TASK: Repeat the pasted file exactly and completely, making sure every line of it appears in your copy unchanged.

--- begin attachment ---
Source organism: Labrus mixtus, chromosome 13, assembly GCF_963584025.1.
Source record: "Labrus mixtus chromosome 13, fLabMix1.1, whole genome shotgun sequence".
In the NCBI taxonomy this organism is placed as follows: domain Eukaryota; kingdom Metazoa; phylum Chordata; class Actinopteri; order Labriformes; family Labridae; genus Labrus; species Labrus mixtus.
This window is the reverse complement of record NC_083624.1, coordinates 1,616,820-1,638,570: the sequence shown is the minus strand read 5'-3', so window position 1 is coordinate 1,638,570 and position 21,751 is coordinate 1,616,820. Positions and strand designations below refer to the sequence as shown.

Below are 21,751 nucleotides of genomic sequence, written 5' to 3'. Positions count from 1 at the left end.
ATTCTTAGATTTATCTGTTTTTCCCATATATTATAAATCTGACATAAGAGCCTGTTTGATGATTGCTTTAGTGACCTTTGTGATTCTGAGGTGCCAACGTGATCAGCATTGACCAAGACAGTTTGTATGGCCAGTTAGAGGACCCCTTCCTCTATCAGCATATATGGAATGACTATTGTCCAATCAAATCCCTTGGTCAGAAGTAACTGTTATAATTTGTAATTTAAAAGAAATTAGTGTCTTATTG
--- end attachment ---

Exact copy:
Source organism: Labrus mixtus, chromosome 13, assembly GCF_963584025.1.
Source record: "Labrus mixtus chromosome 13, fLabMix1.1, whole genome shotgun sequence".
In the NCBI taxonomy this organism is placed as follows: domain Eukaryota; kingdom Metazoa; phylum Chordata; class Actinopteri; order Labriformes; family Labridae; genus Labrus; species Labrus mixtus.
This window is the reverse complement of record NC_083624.1, coordinates 1,616,820-1,638,570: the sequence shown is the minus strand read 5'-3', so window position 1 is coordinate 1,638,570 and position 21,751 is coordinate 1,616,820. Positions and strand designations below refer to the sequence as shown.

Below are 21,751 nucleotides of genomic sequence, written 5' to 3'. Positions count from 1 at the left end.
ATTCTTAGATTTATCTGTTTTTCCCATATATTATAAATCTGACATAAGAGCCTGTTTGATGATTGCTTTAGTGACCTTTGTGATTCTGAGGTGCCAACGTGATCAGCATTGACCAAGACAGTTTGTATGGCCAGTTAGAGGACCCCTTCCTCTATCAGCATATATGGAATGACTATTGTCCAATCAAATCCCTTGGTCAGAAGTAACTGTTATAATTTGTAATTTAAAAGAAATTAGTGTCTTATTG